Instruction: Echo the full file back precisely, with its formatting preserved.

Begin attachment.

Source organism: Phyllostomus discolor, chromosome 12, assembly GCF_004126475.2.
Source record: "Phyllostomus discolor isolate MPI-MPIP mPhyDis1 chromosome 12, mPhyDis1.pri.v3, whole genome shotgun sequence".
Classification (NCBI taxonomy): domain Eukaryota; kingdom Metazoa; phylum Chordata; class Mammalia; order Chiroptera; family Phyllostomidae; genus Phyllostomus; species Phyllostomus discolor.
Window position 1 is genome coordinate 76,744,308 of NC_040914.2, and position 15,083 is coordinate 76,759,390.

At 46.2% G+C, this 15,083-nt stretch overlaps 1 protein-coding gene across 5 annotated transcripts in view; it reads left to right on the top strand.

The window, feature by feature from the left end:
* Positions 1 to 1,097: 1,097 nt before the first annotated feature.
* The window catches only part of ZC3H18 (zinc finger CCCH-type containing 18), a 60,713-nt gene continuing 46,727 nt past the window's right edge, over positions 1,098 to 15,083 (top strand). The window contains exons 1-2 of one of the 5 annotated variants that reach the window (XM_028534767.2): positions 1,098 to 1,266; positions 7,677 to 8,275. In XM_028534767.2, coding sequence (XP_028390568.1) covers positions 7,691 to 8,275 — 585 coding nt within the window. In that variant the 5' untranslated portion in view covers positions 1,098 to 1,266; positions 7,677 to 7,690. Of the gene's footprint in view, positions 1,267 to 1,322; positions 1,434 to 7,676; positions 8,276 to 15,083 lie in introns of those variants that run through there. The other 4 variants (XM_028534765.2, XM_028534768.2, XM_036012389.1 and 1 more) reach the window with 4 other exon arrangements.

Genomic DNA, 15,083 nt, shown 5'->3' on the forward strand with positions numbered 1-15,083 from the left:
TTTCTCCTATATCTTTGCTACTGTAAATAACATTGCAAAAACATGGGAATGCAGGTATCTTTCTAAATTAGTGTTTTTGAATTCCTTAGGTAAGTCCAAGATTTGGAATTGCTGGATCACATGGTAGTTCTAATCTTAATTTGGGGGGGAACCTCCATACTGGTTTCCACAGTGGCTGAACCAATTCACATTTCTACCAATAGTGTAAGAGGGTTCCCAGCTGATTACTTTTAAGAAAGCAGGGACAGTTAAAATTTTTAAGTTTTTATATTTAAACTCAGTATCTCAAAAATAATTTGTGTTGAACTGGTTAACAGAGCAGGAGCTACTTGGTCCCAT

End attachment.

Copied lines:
Source organism: Phyllostomus discolor, chromosome 12, assembly GCF_004126475.2.
Source record: "Phyllostomus discolor isolate MPI-MPIP mPhyDis1 chromosome 12, mPhyDis1.pri.v3, whole genome shotgun sequence".
Classification (NCBI taxonomy): domain Eukaryota; kingdom Metazoa; phylum Chordata; class Mammalia; order Chiroptera; family Phyllostomidae; genus Phyllostomus; species Phyllostomus discolor.
Window position 1 is genome coordinate 76,744,308 of NC_040914.2, and position 15,083 is coordinate 76,759,390.

At 46.2% G+C, this 15,083-nt stretch overlaps 1 protein-coding gene across 5 annotated transcripts in view; it reads left to right on the top strand.

The window, feature by feature from the left end:
* Positions 1 to 1,097: 1,097 nt before the first annotated feature.
* The window catches only part of ZC3H18 (zinc finger CCCH-type containing 18), a 60,713-nt gene continuing 46,727 nt past the window's right edge, over positions 1,098 to 15,083 (top strand). The window contains exons 1-2 of one of the 5 annotated variants that reach the window (XM_028534767.2): positions 1,098 to 1,266; positions 7,677 to 8,275. In XM_028534767.2, coding sequence (XP_028390568.1) covers positions 7,691 to 8,275 — 585 coding nt within the window. In that variant the 5' untranslated portion in view covers positions 1,098 to 1,266; positions 7,677 to 7,690. Of the gene's footprint in view, positions 1,267 to 1,322; positions 1,434 to 7,676; positions 8,276 to 15,083 lie in introns of those variants that run through there. The other 4 variants (XM_028534765.2, XM_028534768.2, XM_036012389.1 and 1 more) reach the window with 4 other exon arrangements.

Genomic DNA, 15,083 nt, shown 5'->3' on the forward strand with positions numbered 1-15,083 from the left:
TTTCTCCTATATCTTTGCTACTGTAAATAACATTGCAAAAACATGGGAATGCAGGTATCTTTCTAAATTAGTGTTTTTGAATTCCTTAGGTAAGTCCAAGATTTGGAATTGCTGGATCACATGGTAGTTCTAATCTTAATTTGGGGGGGAACCTCCATACTGGTTTCCACAGTGGCTGAACCAATTCACATTTCTACCAATAGTGTAAGAGGGTTCCCAGCTGATTACTTTTAAGAAAGCAGGGACAGTTAAAATTTTTAAGTTTTTATATTTAAACTCAGTATCTCAAAAATAATTTGTGTTGAACTGGTTAACAGAGCAGGAGCTACTTGGTCCCAT